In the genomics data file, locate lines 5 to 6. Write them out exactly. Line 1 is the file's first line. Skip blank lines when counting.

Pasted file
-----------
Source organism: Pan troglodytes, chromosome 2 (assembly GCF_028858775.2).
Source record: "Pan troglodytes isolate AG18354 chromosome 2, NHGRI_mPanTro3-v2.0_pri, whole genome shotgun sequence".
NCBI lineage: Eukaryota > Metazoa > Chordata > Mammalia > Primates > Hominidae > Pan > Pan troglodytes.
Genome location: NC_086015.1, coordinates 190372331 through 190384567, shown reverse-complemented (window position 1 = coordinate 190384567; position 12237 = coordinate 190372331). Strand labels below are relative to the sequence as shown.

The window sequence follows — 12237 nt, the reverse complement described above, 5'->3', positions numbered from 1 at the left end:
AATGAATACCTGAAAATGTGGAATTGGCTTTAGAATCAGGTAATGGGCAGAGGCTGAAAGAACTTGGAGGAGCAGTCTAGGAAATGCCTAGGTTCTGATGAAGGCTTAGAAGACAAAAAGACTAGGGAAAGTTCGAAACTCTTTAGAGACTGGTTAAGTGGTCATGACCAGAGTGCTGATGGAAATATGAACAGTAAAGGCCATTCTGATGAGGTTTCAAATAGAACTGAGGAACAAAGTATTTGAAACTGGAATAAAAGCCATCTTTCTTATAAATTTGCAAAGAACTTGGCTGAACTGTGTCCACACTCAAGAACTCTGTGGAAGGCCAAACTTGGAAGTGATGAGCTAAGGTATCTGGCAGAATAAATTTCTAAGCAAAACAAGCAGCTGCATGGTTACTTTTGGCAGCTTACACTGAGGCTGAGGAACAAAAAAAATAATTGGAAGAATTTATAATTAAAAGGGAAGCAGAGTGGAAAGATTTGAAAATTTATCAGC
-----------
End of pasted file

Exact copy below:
The window sequence follows — 12237 nt, the reverse complement described above, 5'->3', positions numbered from 1 at the left end:
AATGAATACCTGAAAATGTGGAATTGGCTTTAGAATCAGGTAATGGGCAGAGGCTGAAAGAACTTGGAGGAGCAGTCTAGGAAATGCCTAGGTTCTGATGAAGGCTTAGAAGACAAAAAGACTAGGGAAAGTTCGAAACTCTTTAGAGACTGGTTAAGTGGTCATGACCAGAGTGCTGATGGAAATATGAACAGTAAAGGCCATTCTGATGAGGTTTCAAATAGAACTGAGGAACAAAGTATTTGAAACTGGAATAAAAGCCATCTTTCTTATAAATTTGCAAAGAACTTGGCTGAACTGTGTCCACACTCAAGAACTCTGTGGAAGGCCAAACTTGGAAGTGATGAGCTAAGGTATCTGGCAGAATAAATTTCTAAGCAAAACAAGCAGCTGCATGGTTACTTTTGGCAGCTTACACTGAGGCTGAGGAACAAAAAAAATAATTGGAAGAATTTATAATTAAAAGGGAAGCAGAGTGGAAAGATTTGAAAATTTATCAGC